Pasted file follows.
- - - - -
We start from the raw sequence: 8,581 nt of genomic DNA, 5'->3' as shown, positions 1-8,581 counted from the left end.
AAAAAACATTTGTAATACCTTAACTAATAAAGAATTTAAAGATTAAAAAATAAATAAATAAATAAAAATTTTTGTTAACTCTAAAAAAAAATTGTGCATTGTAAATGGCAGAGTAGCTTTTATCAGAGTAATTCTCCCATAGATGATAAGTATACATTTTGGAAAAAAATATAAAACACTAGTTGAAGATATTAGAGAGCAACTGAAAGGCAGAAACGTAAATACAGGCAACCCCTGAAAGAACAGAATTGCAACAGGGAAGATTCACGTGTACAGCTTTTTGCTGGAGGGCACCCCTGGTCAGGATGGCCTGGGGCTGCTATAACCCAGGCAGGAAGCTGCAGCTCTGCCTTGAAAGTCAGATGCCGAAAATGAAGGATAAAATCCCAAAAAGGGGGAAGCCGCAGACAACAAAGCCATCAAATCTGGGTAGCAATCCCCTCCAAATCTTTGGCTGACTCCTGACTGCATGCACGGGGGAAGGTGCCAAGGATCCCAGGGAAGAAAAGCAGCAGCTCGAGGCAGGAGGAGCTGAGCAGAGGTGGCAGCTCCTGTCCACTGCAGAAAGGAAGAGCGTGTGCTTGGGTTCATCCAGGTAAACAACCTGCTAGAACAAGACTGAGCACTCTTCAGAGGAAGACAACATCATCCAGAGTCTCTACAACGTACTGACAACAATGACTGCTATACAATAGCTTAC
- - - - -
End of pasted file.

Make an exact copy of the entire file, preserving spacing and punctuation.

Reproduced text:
We start from the raw sequence: 8,581 nt of genomic DNA, 5'->3' as shown, positions 1-8,581 counted from the left end.
AAAAAACATTTGTAATACCTTAACTAATAAAGAATTTAAAGATTAAAAAATAAATAAATAAATAAAAATTTTTGTTAACTCTAAAAAAAAATTGTGCATTGTAAATGGCAGAGTAGCTTTTATCAGAGTAATTCTCCCATAGATGATAAGTATACATTTTGGAAAAAAATATAAAACACTAGTTGAAGATATTAGAGAGCAACTGAAAGGCAGAAACGTAAATACAGGCAACCCCTGAAAGAACAGAATTGCAACAGGGAAGATTCACGTGTACAGCTTTTTGCTGGAGGGCACCCCTGGTCAGGATGGCCTGGGGCTGCTATAACCCAGGCAGGAAGCTGCAGCTCTGCCTTGAAAGTCAGATGCCGAAAATGAAGGATAAAATCCCAAAAAGGGGGAAGCCGCAGACAACAAAGCCATCAAATCTGGGTAGCAATCCCCTCCAAATCTTTGGCTGACTCCTGACTGCATGCACGGGGGAAGGTGCCAAGGATCCCAGGGAAGAAAAGCAGCAGCTCGAGGCAGGAGGAGCTGAGCAGAGGTGGCAGCTCCTGTCCACTGCAGAAAGGAAGAGCGTGTGCTTGGGTTCATCCAGGTAAACAACCTGCTAGAACAAGACTGAGCACTCTTCAGAGGAAGACAACATCATCCAGAGTCTCTACAACGTACTGACAACAATGACTGCTATACAATAGCTTAC